Staunton, June 29 – Chukotka is the furthest region from Moscow still within the borders of the Russian Federation and is known to most Russians and others as well if at all primarily because of the Chukchi jokes that some Russians used in Soviet times to make fun of the absurdities of that system or to express their own racist attitudes toward minority peoples.
In the last few years, these anecdotes have been making a comeback, and Andrey Filimonov of the SibReal portal reports a new Chukchi joke, one he suggests is not only “clever” but “important” for what it says about the members of that nationality and its past as well as about Russians and their future (sibreal.org/a/30532649.html
According to the story, “the following results were obtained during a sociological survey of the residents of Chukotka: five percent support the president, ten percent don’t, but 85 percent ask “who is this president you are talking about?”
The indigenous population of that land across the Bering Strait from Alaska and about as far from Moscow as you can get without being in another country call themselves not Chukchis – that is an outside imposition but dyg’o ravetd’ap or “real people.” There are fewer than 16,000 of them and they’re divided between whale hunters and reindeer herders.
But they have always valued their independence. They resisted the expansion of the Russian Empire so mightily that Catherine the Great decided they were too far away and of too little importance for her to continue to spend so much money to try to enforce Russian laws there. Instead, she decreed that they could obey what they wanted and pay what they wanted.
“After the Civil War,” Filimonov says, “communist agitators appeared who explained to the local population that ‘the revolution had freed them from centuries of tsarist oppression.’ But that propagandistic device didn’t work with the Chukchis – they never felt oppressed and did not understand why they must be grateful to Lenin and Stalin.”
Told that they would now be free to organize their own lives, the Chukchis responded reasonably “Perhaps Lenin doesn’t know that we have organized our own life always?” Among the evidence for that is the role of shamans, trade with Americans, and a knowledge of English among many Chukchis even in Soviet times.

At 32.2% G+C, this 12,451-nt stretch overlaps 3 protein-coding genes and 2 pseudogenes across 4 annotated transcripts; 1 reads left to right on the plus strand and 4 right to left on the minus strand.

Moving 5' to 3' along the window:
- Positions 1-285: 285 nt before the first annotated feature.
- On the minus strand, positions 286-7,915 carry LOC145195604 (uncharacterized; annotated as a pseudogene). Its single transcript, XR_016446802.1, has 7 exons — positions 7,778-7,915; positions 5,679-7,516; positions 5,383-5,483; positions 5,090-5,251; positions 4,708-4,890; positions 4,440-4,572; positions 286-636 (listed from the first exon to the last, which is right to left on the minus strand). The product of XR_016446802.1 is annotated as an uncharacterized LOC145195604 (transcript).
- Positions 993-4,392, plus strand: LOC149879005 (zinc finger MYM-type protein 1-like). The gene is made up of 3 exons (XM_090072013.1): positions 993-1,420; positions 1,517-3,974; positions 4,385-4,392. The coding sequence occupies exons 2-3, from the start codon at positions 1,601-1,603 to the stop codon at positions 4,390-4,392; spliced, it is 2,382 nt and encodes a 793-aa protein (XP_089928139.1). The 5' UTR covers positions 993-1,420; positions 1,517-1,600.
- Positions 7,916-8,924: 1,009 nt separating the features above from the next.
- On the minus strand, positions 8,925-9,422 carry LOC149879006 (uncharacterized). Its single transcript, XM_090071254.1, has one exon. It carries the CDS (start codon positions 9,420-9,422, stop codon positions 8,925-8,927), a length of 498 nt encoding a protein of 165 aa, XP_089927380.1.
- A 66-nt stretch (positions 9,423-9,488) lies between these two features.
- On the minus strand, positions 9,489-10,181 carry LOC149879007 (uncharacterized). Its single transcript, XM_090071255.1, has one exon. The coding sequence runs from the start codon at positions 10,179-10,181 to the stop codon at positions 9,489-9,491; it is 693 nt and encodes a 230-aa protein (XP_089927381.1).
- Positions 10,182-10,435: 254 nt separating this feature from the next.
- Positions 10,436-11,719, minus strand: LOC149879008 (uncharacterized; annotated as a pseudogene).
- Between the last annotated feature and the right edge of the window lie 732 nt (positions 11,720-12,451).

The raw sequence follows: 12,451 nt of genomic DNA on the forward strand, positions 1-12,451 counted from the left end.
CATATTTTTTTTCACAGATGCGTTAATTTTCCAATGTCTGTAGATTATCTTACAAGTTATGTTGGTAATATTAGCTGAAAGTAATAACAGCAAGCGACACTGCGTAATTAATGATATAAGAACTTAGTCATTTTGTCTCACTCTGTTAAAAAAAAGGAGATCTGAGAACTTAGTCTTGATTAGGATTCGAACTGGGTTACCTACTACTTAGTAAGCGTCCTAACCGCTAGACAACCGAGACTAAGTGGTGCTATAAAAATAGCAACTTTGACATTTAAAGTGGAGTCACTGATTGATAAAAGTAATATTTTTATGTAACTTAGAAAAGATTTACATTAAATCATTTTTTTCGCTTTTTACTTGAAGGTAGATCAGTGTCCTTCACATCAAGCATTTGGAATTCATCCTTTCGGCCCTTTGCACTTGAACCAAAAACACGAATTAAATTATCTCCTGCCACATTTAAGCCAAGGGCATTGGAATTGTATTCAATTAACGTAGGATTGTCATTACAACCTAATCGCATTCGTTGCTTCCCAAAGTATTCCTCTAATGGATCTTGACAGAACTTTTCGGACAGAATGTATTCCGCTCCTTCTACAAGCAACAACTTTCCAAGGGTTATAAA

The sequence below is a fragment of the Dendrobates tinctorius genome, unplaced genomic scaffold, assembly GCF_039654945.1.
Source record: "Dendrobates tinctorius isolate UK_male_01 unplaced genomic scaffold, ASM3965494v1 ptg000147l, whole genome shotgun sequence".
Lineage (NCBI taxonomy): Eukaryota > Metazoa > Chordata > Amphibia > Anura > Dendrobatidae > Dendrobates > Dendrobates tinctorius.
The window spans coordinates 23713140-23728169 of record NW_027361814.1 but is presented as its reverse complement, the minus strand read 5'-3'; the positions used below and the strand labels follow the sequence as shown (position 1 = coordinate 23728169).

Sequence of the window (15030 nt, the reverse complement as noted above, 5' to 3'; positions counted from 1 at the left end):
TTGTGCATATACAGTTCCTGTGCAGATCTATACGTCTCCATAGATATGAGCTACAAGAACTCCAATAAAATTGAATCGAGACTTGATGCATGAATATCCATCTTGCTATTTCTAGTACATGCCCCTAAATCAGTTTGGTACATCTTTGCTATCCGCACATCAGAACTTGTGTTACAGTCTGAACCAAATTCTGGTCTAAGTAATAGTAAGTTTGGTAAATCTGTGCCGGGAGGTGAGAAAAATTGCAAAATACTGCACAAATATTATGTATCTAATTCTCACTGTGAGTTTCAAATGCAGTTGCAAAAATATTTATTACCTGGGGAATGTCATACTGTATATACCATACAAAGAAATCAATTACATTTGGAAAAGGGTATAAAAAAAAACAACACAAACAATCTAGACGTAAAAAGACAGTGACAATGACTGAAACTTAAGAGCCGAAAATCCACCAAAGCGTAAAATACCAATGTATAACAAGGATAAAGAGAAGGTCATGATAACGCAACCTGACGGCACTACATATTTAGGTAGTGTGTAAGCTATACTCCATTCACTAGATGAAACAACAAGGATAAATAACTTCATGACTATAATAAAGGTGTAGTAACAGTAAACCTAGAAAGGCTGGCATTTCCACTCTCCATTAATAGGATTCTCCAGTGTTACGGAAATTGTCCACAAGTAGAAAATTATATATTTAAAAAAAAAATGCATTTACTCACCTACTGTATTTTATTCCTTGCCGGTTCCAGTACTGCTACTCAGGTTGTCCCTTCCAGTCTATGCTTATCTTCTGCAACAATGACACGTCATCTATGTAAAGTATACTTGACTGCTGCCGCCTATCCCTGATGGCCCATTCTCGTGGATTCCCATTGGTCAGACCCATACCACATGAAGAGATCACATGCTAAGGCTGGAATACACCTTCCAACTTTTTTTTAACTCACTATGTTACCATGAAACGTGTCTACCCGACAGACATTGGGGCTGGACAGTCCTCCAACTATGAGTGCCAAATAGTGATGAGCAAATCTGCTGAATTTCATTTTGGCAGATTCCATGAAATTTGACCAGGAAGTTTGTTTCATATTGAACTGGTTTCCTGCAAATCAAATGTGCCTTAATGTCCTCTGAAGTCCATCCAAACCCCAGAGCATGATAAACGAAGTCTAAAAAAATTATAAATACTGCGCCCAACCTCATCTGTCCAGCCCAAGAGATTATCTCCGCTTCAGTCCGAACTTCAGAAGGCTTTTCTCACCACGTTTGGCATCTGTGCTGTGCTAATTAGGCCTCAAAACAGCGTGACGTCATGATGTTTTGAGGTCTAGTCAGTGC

“Until the start of the 20th century, the journalist continues, “Chukchis living on the coast were beyond any Russian sphere of influence. Many of them spoke English. They used the American system of measurements in feet and miles and also the Gregorian calendar.” And some had relatives in San Francisco. They had no interest in being viewed as “a backward people.”
Contacts between the Chukchi and Alaska continued until after World War II when as a result of the Cold War, Moscow finally closed them down.
Now in what is definitely not a Chukchi joke, a Russian nationalist commentator, Dmitry Minin, says that the Americans having launched efforts in Greenland to pull that Arctic island away from Denmark are now making plans to do something similar with Chukotka and pull it away from Russia (stoletie.ru/rossiya_i_mir/ssha_khotat_otorvat_chukotku_ot_rossii_838.htm).
Minin says that in approaching Chukotka, “American strategists hope to use the example of Greenland to promote opposition attitudes among the local population. For example, residents of the Russian peninsula may be encouraged to demand an elevation of their state status to something more an an autonomous district.”
“And even if nothing comes of that, it could create the occasion for accusing Russia of new repressions and ‘the violation of the rights of indigenous peoples’ up to sanctions against the use of the Northern Sea Route,” Minin continues.
The Americans are certain to use the 2009 declaration of the Inuit Circumpolar Conference that the Inuit are “a single people” represented by the ICC and have all the rights of all other nations, including the right to territorial self-determination. But the US, Minin says, isn’t limiting itself to that: it is pushing ideas that some Russians are foolishly supporting.
For more than a century, Russian and American writers have talked about the possibility of building a railroad bridge across the Bering Straits and connecting the two continents. Some Russians are enthusiastic about that idea now, seeing it as a way to attract enormous American capital investment.
What these Russians do not understand, the commentator says, is that such investment will come with strings attached; and some of those strings may be used to pull Chukotka away from Russia. Moscow may not be able to block Washington from fishing in such troubled waters, but it can take the game into America’s streets given what is going on there now.